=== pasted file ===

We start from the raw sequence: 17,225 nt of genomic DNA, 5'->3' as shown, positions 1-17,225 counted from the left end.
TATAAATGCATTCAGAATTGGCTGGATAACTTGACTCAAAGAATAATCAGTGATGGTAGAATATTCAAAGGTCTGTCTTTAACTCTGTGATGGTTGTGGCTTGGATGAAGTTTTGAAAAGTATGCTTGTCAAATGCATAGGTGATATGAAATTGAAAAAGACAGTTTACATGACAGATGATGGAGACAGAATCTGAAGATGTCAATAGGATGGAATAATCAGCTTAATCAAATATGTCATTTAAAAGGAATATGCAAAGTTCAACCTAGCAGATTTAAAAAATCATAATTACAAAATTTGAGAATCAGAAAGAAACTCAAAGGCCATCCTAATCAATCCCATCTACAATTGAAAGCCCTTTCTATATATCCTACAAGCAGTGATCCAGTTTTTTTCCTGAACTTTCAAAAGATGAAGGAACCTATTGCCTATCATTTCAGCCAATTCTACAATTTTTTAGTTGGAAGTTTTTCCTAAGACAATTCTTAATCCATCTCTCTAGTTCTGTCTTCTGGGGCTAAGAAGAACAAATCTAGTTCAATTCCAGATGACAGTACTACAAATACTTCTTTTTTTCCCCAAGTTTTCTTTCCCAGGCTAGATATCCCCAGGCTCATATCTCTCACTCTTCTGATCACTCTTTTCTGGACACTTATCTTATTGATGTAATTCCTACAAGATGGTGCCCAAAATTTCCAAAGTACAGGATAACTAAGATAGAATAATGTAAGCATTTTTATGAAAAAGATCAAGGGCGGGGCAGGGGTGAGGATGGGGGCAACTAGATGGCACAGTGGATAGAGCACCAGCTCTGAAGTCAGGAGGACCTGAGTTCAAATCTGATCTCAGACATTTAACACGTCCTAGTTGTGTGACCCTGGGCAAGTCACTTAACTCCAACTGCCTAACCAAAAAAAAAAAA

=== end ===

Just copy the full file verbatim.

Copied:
We start from the raw sequence: 17,225 nt of genomic DNA, 5'->3' as shown, positions 1-17,225 counted from the left end.
TATAAATGCATTCAGAATTGGCTGGATAACTTGACTCAAAGAATAATCAGTGATGGTAGAATATTCAAAGGTCTGTCTTTAACTCTGTGATGGTTGTGGCTTGGATGAAGTTTTGAAAAGTATGCTTGTCAAATGCATAGGTGATATGAAATTGAAAAAGACAGTTTACATGACAGATGATGGAGACAGAATCTGAAGATGTCAATAGGATGGAATAATCAGCTTAATCAAATATGTCATTTAAAAGGAATATGCAAAGTTCAACCTAGCAGATTTAAAAAATCATAATTACAAAATTTGAGAATCAGAAAGAAACTCAAAGGCCATCCTAATCAATCCCATCTACAATTGAAAGCCCTTTCTATATATCCTACAAGCAGTGATCCAGTTTTTTTCCTGAACTTTCAAAAGATGAAGGAACCTATTGCCTATCATTTCAGCCAATTCTACAATTTTTTAGTTGGAAGTTTTTCCTAAGACAATTCTTAATCCATCTCTCTAGTTCTGTCTTCTGGGGCTAAGAAGAACAAATCTAGTTCAATTCCAGATGACAGTACTACAAATACTTCTTTTTTTCCCCAAGTTTTCTTTCCCAGGCTAGATATCCCCAGGCTCATATCTCTCACTCTTCTGATCACTCTTTTCTGGACACTTATCTTATTGATGTAATTCCTACAAGATGGTGCCCAAAATTTCCAAAGTACAGGATAACTAAGATAGAATAATGTAAGCATTTTTATGAAAAAGATCAAGGGCGGGGCAGGGGTGAGGATGGGGGCAACTAGATGGCACAGTGGATAGAGCACCAGCTCTGAAGTCAGGAGGACCTGAGTTCAAATCTGATCTCAGACATTTAACACGTCCTAGTTGTGTGACCCTGGGCAAGTCACTTAACTCCAACTGCCTAACCAAAAAAAAAAAA